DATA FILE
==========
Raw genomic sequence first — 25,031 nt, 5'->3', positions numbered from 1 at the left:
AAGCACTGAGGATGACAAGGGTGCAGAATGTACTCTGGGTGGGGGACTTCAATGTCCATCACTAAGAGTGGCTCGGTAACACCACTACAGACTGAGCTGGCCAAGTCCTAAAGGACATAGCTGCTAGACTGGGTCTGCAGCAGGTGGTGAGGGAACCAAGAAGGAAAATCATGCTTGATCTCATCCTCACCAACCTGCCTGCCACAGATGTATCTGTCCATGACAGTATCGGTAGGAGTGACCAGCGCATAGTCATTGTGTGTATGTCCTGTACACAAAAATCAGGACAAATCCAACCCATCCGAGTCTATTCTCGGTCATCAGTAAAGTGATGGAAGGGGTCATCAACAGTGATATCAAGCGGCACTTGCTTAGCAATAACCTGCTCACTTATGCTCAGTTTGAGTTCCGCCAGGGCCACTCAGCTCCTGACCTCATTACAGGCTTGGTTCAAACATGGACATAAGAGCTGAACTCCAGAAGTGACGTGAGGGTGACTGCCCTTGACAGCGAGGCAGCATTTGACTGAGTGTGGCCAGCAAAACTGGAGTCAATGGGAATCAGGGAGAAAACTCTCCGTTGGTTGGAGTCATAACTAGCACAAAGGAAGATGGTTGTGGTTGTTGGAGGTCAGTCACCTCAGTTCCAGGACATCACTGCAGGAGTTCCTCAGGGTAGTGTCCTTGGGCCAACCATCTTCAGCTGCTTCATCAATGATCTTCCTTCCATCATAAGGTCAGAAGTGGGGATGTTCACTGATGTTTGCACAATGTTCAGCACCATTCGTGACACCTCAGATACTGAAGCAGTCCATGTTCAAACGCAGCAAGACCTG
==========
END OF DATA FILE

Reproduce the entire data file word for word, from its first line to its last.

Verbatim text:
Raw genomic sequence first — 25,031 nt, 5'->3', positions numbered from 1 at the left:
AAGCACTGAGGATGACAAGGGTGCAGAATGTACTCTGGGTGGGGGACTTCAATGTCCATCACTAAGAGTGGCTCGGTAACACCACTACAGACTGAGCTGGCCAAGTCCTAAAGGACATAGCTGCTAGACTGGGTCTGCAGCAGGTGGTGAGGGAACCAAGAAGGAAAATCATGCTTGATCTCATCCTCACCAACCTGCCTGCCACAGATGTATCTGTCCATGACAGTATCGGTAGGAGTGACCAGCGCATAGTCATTGTGTGTATGTCCTGTACACAAAAATCAGGACAAATCCAACCCATCCGAGTCTATTCTCGGTCATCAGTAAAGTGATGGAAGGGGTCATCAACAGTGATATCAAGCGGCACTTGCTTAGCAATAACCTGCTCACTTATGCTCAGTTTGAGTTCCGCCAGGGCCACTCAGCTCCTGACCTCATTACAGGCTTGGTTCAAACATGGACATAAGAGCTGAACTCCAGAAGTGACGTGAGGGTGACTGCCCTTGACAGCGAGGCAGCATTTGACTGAGTGTGGCCAGCAAAACTGGAGTCAATGGGAATCAGGGAGAAAACTCTCCGTTGGTTGGAGTCATAACTAGCACAAAGGAAGATGGTTGTGGTTGTTGGAGGTCAGTCACCTCAGTTCCAGGACATCACTGCAGGAGTTCCTCAGGGTAGTGTCCTTGGGCCAACCATCTTCAGCTGCTTCATCAATGATCTTCCTTCCATCATAAGGTCAGAAGTGGGGATGTTCACTGATGTTTGCACAATGTTCAGCACCATTCGTGACACCTCAGATACTGAAGCAGTCCATGTTCAAACGCAGCAAGACCTG